The Hack/Slash Omnibus volume 1, introduces you a world wherein slasher killers run rampant have their own mythology and also have two Dexter-esque slasher-slashers hunting them down one by one. Cassandra Hack and Vlad are the daughter of a slasher and a deformed Sloth (from The Goonies)-like giant who travel across the country trapping slasher killers and stopping them, for good. The series works sort of like an ongoing series of the film Scream, wherein the characters are aware of the rules and are also trapped in a slasher-style story. Broke most of the time, Cassie and Vlad travel all over the place and get the job done in fight sequences that are both action-packed and gruesome (or sometimes funny). The artwork is a little up and down in places and the pacing definitely gets better as you go along. My personal favourite two stories?

Trailers – a series of movie-trailers involving potential adventures for Cassie and Vlad (I love the one set in space), and

Hack/Slash vs. Chucky – wherein Cassie is forced to partner up with the killer from theChild’s Play franchise to save Vlad. The artwork is great, they did an amazing job of getting the right “voice” for Chucky and the story definitely left me wanting more.

This series will definitely end up in my collection.

Thursday, December 15, 2011

Things I've Noticed: The Hold Queue can be a good thing

Although it was only a few weeks ago that I was complaining about how my public library sent me too many of my holds, I’m now sitting in a large number of hold queues; basically I will be lucky if any of the 23 items I am waiting for will be available before January.

So with a whole bunch of time on my hands (the next three books I’ve scheduled myself to read are all loaners from friends who I won’t be seeing for a few days) I’ve decided to dig into my comic books. Having read Starman last month, and reading Justice Society of America for this month, it’s time for me to check out a few titles I’ve been meaning to get around to reading.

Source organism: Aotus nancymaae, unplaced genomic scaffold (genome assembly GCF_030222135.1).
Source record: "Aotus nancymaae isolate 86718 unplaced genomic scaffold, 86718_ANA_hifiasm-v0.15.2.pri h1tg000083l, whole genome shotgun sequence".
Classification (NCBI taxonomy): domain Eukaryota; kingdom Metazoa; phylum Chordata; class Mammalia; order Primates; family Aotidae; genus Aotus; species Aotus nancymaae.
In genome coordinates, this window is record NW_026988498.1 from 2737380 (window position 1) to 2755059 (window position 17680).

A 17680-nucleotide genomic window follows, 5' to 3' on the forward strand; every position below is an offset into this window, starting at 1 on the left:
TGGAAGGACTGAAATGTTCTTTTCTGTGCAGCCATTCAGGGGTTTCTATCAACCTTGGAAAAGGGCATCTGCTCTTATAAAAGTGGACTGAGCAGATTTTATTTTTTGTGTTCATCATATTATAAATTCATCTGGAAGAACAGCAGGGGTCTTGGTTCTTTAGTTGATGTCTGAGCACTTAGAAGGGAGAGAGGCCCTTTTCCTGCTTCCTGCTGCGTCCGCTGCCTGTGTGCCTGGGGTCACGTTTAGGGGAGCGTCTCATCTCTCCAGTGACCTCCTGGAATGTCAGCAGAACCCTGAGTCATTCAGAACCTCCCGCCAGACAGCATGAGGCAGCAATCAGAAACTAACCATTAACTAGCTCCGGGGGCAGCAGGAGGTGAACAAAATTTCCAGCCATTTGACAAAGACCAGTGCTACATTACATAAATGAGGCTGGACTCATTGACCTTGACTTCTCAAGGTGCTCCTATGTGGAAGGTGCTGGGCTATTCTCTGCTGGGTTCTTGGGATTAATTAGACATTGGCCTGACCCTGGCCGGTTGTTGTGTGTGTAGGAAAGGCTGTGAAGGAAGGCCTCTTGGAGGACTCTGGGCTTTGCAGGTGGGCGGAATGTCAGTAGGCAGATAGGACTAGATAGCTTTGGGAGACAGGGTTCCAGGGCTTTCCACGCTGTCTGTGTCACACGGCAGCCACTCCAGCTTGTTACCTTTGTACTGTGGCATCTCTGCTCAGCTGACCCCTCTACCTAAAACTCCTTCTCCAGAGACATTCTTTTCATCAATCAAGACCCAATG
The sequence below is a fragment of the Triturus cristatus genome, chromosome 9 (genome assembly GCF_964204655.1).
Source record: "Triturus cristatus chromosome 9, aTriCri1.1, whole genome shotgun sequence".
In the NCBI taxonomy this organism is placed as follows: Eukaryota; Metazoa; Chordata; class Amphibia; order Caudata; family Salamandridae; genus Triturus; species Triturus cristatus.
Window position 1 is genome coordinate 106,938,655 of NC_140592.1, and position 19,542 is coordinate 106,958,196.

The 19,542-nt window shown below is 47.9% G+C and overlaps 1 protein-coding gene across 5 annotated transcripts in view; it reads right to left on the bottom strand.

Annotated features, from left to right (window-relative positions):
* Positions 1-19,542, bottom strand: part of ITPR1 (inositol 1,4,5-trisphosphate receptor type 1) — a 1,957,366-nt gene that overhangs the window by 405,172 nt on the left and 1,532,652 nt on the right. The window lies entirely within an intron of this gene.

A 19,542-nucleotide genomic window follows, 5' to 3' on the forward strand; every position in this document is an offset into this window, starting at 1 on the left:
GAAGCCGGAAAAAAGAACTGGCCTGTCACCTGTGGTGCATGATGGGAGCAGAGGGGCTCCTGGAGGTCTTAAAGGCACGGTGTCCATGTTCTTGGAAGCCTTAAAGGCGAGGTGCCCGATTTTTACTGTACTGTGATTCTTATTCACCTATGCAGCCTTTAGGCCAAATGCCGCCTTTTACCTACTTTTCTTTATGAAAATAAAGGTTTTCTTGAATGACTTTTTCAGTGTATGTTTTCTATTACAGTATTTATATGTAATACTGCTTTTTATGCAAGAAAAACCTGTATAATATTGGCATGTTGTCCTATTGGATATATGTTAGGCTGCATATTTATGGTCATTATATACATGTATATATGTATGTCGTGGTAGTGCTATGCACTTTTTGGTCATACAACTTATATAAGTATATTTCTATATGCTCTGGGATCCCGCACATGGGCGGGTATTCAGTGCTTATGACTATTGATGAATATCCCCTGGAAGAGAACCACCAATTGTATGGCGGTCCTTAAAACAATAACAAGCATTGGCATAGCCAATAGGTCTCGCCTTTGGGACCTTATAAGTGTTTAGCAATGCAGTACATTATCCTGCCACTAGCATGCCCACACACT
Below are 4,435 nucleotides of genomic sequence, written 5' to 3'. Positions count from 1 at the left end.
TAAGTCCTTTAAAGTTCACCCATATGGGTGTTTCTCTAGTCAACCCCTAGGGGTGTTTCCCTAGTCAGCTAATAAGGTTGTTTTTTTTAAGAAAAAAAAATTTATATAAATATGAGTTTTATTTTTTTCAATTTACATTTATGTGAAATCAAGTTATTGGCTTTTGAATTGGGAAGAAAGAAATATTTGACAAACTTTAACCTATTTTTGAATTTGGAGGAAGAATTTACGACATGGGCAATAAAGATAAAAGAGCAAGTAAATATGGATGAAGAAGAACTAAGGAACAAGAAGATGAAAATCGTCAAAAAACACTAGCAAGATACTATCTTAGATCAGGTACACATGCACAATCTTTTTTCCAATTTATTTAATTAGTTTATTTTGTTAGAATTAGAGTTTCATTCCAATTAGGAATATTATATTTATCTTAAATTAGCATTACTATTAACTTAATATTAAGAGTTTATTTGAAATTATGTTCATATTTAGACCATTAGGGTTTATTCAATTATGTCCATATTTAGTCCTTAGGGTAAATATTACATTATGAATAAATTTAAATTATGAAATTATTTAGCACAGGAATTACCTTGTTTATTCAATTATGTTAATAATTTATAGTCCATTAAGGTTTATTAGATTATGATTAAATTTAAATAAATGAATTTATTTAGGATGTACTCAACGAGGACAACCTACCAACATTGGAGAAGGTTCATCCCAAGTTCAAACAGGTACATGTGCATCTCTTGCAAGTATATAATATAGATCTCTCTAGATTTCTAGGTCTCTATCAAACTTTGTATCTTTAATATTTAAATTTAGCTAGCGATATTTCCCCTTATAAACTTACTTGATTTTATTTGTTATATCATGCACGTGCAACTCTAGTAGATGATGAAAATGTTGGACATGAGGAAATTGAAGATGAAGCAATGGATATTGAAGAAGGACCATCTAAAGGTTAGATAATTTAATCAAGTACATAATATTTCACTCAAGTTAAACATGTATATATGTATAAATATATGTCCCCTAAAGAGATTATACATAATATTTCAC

Over this week I’ve read Joe Hill’s Locke & Key: Welcome to Lovecraft, Things Undone by Shane White, Tim Seeley’s Hack/Slash Omnibus #1 (I’ll have a book review of it up on Monday), a bunch of Hellboy titles and some Astro City as well. The best part is I can read a couple a day and get a nice dose of great genre fiction.

In the end, I’m always looking forward to my library holds, but spacing like this allows me to check into a lot of my own stuff, so it works out for everyone.

Wednesday, December 14, 2011

Genre Character of the Week: Jennifer Corvino

Last week my friend Dr. Teeth leant me some pretty cool comics (so far) and a movie starring a 13-year-old Jennifer Connelly called Phenomena. The movie actually kind of has to be seen to be believed, but I’ve got to say that after watching it I was easily able to find my next genre character of the week, Jennifer Corvino.

Jennifer (played by Jennifer Connelly) is the teen daughter of a film celebrity who has just been sent to a private school for girls in Switzerland. Unfortunately for Jennifer, this is happening in a film written, directed and produced by Dario Argento; the guy who ten years earlier created the film Suspiria, about a young girl sent to a private school in Switzerland, and all sorts of horrible things occur throughout.

Like the heroes of many genre stories, Jennifer has both a talent and a bit of a handicap; she can empathically communicate with insects and she’s a sleepwalker (I didn’t say the two things had to be balanced out). Jennifer is also perhaps the only person who may be able to solve a rash of serial killings going on in the area. (As a father of two teenage daughters myself, I think I might ask any potential school about serial killers in the area who are attacking their students BEFOREI enrolled my kids, but hey, I’m crazy that way).

The movie has all sorts of concepts and ideas running through it, a sort of “throw everything at the wall and see what sticks approach” that I quite appreciated. My favourite five (with only mild spoilers)

1) A Narrator who only speaks once, for about 30 seconds and is then never used again in the entire film.
2) A girl who can communicate with insects
3) A Chimpanzee plays a significant role in the film
4) The soundtrack is actually pretty good – I found myself bopping to the music throughout
5) The kindly old man helping Jennifer through the film is played by Donald Pleasance, who I first saw in Prince of Darkness and loved in Halloween.

If you can get a hold of the film, it is pretty fun (although it is horror, so be aware there is some graphic violence). Is it my favourite Jennifer Connelly film? No, that’s still a toss-up betweenLabyrinth and Dark City, but it is definitely worth the watch.

Sunday, December 11, 2011

Book Review: A Stir of Echoes